Iridia has grown up invisible. To family, friends, co-workers, she is barely there. They haven’t noticed her in so long that the Volunteer project seems like the best method to deal with her issues. They see the potential in her and welcome her with open arms, basic training in combat and weapons, as well as etiquette for dealing with alien species.
Chosen to be a Guardian on a newly re-waking world, Iridia finds that she is the second Guardian chosen and the only girl on the team.
Zanthan has been waiting for her, so has the world beneath him. Tharos Prime swore never to have an Avatar again, but he never said he wouldn’t take two.
Iridia walked into her parents’ house, dusting her fingers off on her jeans. Her mother was in her workroom, mathematical problems on every surface.
“Mom, I need to speak with you and Dad. I will be in the kitchen.”
Her mother didn’t respond, so Iridia left the room and walked to her father’s lab at the other end of the house.
Her parents agreed early on to split their interests in the house. They each had work and research areas separate from the other, and they only got together for one meal a week.
Iridia had become used to being invisible early in her life because she was. She was the contractual obligation of the marriage, and once their only child had been born, both parents had lost interest, farming her out to a number of nannies and grad students.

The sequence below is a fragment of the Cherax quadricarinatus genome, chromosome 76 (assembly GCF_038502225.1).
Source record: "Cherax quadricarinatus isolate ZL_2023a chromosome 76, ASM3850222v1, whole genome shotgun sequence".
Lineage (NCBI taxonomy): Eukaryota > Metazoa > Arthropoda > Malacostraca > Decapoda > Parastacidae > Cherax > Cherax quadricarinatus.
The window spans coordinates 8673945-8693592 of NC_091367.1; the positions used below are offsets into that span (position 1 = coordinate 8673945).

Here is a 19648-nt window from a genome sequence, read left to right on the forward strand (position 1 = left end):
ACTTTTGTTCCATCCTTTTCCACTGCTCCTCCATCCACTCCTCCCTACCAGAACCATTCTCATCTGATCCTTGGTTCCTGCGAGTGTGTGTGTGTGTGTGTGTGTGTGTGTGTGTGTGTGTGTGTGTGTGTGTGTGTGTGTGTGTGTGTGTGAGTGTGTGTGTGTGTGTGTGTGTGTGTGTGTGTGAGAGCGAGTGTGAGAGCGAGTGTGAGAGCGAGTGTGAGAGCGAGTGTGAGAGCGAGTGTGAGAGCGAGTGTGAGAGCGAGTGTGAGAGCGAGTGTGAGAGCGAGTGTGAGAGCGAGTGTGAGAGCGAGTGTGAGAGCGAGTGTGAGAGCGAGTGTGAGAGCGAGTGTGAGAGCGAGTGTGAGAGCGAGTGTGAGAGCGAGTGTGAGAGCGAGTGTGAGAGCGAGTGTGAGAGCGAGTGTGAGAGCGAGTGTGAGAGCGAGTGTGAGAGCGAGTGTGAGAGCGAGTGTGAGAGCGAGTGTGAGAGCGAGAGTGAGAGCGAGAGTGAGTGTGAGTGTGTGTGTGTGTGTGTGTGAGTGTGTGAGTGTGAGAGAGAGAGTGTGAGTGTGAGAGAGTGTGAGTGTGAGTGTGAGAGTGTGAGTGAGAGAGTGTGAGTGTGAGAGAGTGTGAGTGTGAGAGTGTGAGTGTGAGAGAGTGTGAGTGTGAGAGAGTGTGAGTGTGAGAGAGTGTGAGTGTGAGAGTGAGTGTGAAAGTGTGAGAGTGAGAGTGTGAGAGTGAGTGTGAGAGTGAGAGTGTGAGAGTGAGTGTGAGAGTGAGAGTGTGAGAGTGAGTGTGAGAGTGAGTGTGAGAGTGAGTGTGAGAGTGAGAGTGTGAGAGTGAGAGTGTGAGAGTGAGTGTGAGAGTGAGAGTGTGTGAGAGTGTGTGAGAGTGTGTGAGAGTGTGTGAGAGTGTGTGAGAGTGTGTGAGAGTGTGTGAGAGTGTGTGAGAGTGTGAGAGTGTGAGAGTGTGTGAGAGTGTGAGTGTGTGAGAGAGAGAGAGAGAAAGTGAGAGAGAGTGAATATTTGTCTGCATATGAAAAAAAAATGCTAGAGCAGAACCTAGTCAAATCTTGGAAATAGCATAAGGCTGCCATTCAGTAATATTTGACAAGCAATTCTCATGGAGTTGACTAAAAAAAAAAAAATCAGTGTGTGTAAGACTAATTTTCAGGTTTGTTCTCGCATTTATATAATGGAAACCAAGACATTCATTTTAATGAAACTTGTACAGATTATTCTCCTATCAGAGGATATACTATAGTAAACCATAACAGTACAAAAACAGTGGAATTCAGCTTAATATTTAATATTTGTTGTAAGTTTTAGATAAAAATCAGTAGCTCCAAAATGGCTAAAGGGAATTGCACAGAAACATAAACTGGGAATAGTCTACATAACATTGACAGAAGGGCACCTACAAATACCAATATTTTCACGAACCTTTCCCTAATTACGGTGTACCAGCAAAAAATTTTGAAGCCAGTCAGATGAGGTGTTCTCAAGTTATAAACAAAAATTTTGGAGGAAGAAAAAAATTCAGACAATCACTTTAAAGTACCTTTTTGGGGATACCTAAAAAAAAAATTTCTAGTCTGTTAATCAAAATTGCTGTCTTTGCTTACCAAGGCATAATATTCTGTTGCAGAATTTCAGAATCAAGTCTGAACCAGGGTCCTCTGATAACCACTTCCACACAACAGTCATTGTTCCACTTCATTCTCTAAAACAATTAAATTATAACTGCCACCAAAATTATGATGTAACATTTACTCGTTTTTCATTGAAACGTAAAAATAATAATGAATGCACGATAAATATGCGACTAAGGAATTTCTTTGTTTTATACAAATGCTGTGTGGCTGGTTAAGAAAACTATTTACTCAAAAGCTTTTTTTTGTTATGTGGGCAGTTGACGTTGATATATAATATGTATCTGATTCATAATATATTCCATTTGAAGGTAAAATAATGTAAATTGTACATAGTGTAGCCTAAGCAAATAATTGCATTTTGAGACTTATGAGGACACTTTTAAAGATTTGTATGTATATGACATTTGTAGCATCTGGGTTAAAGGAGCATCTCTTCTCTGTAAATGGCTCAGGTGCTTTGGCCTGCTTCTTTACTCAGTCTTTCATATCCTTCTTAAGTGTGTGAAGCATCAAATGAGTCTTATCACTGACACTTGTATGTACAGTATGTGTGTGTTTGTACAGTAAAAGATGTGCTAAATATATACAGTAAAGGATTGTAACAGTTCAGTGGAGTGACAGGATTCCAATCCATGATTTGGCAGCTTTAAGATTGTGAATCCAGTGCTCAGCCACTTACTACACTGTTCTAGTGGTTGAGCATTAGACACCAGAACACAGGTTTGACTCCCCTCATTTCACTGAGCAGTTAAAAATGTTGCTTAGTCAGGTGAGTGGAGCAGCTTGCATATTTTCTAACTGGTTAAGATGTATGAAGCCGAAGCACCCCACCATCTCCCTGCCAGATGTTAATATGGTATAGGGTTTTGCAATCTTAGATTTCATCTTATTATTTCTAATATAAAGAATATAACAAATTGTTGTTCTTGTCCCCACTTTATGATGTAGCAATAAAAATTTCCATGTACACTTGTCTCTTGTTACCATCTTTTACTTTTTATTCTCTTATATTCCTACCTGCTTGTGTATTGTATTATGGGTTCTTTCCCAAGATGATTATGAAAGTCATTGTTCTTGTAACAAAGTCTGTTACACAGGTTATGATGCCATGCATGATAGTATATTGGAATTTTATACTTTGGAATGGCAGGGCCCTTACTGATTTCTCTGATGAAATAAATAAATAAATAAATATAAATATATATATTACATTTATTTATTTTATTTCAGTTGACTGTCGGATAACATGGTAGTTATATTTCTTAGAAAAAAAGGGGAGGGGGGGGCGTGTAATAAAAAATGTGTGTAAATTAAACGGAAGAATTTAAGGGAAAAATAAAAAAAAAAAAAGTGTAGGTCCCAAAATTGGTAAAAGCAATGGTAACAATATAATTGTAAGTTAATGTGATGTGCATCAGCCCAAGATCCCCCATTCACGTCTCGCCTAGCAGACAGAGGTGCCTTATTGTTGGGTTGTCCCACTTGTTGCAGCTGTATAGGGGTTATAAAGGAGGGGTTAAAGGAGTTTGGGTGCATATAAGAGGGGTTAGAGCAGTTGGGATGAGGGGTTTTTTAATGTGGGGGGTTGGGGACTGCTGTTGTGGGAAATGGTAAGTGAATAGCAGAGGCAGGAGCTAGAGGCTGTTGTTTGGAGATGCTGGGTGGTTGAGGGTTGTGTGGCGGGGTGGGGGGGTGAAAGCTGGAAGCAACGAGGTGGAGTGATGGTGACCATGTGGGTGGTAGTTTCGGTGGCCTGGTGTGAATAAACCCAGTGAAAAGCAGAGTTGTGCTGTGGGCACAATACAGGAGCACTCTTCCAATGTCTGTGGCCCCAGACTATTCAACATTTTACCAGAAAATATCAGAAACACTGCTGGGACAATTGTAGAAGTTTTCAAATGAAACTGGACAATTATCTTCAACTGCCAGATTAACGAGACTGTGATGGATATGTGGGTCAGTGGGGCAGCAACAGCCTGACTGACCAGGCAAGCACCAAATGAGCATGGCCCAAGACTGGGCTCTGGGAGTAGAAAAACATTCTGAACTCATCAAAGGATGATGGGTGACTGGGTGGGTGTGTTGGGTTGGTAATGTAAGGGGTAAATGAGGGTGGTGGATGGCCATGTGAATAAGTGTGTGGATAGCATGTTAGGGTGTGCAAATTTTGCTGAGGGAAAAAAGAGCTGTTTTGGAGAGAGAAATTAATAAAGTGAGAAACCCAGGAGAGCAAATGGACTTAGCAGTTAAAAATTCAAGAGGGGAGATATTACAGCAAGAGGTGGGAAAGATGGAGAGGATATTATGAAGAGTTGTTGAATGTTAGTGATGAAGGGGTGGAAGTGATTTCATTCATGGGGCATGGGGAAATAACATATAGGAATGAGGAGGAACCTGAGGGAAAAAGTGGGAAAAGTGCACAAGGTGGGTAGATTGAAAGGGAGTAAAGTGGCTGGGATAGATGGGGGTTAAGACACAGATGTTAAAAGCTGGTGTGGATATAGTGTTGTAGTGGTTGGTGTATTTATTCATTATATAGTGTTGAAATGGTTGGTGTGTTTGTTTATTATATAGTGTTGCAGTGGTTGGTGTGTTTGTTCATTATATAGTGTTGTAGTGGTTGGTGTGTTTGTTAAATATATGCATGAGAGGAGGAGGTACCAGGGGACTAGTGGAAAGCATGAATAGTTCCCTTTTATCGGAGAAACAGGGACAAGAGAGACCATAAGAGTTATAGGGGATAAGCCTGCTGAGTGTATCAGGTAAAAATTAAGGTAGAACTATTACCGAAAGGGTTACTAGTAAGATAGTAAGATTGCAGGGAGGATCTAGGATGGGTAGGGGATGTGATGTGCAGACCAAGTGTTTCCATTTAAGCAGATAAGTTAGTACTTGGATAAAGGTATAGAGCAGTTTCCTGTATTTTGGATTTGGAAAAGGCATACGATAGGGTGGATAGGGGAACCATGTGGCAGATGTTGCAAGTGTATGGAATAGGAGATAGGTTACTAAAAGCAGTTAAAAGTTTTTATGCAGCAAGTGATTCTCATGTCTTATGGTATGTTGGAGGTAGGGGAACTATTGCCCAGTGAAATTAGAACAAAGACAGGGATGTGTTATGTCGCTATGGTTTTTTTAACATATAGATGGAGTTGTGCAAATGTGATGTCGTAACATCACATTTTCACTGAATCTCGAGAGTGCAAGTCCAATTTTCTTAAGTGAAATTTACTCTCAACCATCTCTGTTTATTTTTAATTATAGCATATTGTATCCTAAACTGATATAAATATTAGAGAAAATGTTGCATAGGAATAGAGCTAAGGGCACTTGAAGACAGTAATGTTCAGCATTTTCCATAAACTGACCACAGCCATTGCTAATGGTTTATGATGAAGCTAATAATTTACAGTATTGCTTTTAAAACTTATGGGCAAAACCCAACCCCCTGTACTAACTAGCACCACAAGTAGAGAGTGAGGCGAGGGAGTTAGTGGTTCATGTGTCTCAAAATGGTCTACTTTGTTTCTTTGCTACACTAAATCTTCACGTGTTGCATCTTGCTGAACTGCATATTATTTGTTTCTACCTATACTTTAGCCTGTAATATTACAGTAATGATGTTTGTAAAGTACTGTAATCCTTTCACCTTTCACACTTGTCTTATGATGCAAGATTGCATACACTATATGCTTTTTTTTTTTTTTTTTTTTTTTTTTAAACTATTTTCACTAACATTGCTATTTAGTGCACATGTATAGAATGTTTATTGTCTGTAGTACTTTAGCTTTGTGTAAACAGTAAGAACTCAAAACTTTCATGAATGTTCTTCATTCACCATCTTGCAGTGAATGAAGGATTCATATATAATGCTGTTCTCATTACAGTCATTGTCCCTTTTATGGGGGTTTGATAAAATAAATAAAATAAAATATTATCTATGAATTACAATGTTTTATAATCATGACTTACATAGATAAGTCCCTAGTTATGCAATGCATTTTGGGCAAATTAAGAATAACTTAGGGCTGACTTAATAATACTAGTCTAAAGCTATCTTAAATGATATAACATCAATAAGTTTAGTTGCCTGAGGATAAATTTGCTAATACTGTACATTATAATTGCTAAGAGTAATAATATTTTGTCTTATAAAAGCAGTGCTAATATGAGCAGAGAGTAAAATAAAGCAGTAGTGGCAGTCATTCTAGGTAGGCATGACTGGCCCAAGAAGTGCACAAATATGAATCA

She had grown up watching people, new people constantly coming into her life. They were all happier if she was out of the way and quiet, so that is what she became. Watching people was her self-defence mechanism. Not all of her babysitters had been pleasant, but if she was careful, she could avoid them.
It had been a strange way to live, but it had forced an evolution inside her that may never have happened. It had changed her into what she was today.
She opened her father’s lab. “Dad, I need to talk to you and Mom. I will be in the kitchen.”
He didn’t even twitch.
She hadn’t expected much; she walked to the kitchen, made tea for three and wrote one letter to each of them, putting one on each side next to the teacups. They would come in and find their notes eventually. She suspected it would be after she was already on the moon.
She poured her tea and sat in the familiar space and looked around, reliving every memory she had. The student who had baked her cookies when she was four, the nanny who took care of her skinned knee and the tutor who helped her with fractions. It had all happened in this one place, the place she existed but never truly lived.
She finished her tea and went upstairs to pack her duffel. If she could find a life, it had to be amongst people and places that were new and exciting. With very few exceptions, humans were very disappointing.